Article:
Should I Insulate My Home? The answer is probably "yes" if you:
- Have an older home and haven't added insulation: in a recent survey, only 20% of homes built before 1980 were well insulated;
- Are uncomfortably cold in the winter or hot in the summer—adding insulation creates a more uniform temperature and increases comfort;
- Build a new house or addition, or install new siding or roofing;
- Pay excessive energy bills;
- Are bothered by noise from the outdoors—insulation helps to muffle sound;
- Are concerned about the effect of energy use on the environment.
- Consider factors such as your climate, building design, and budget when selecting insulation R-value for your home.
- Use higher density insulation, such as rigid foam boards, in cathedral ceilings and on exterior walls.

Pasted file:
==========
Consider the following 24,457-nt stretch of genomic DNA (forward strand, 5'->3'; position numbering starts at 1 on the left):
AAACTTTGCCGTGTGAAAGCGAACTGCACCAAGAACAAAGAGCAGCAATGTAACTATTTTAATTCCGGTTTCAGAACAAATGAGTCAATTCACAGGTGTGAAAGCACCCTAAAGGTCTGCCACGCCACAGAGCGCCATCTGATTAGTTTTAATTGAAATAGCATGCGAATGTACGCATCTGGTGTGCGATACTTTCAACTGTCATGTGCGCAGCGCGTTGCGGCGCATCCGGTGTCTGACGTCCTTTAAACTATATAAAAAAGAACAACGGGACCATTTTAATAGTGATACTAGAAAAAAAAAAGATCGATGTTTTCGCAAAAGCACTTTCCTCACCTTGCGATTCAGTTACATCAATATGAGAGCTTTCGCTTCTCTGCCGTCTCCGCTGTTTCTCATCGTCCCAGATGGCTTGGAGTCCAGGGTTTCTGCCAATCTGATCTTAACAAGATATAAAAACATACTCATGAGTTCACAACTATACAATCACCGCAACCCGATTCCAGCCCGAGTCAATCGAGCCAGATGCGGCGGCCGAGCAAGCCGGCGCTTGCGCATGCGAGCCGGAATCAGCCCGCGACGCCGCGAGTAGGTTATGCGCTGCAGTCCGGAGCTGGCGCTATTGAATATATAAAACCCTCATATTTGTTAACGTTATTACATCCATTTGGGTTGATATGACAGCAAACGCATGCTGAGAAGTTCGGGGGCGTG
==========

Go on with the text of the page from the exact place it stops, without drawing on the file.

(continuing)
- Ventilation plays a large role in providing moisture control and reducing summer cooling bills. Attic vents can be installed along the entire ceiling cavity to help ensure proper airflow from the soffit to the attic, helping to make a home more comfortable and energy efficient.
- Recessed light fixtures can be a major source of heat loss, but you need to be careful how close you place insulation next to a fixture unless it is marked. "I.C."—designed for direct insulation contact. Check your local building codes for recommendations.
- As specified on the product packaging, follow the product instructions on installation and wear the proper protective gear when installing insulation.
Copyright U.S. Department of Energy, www.eren.doe.gov.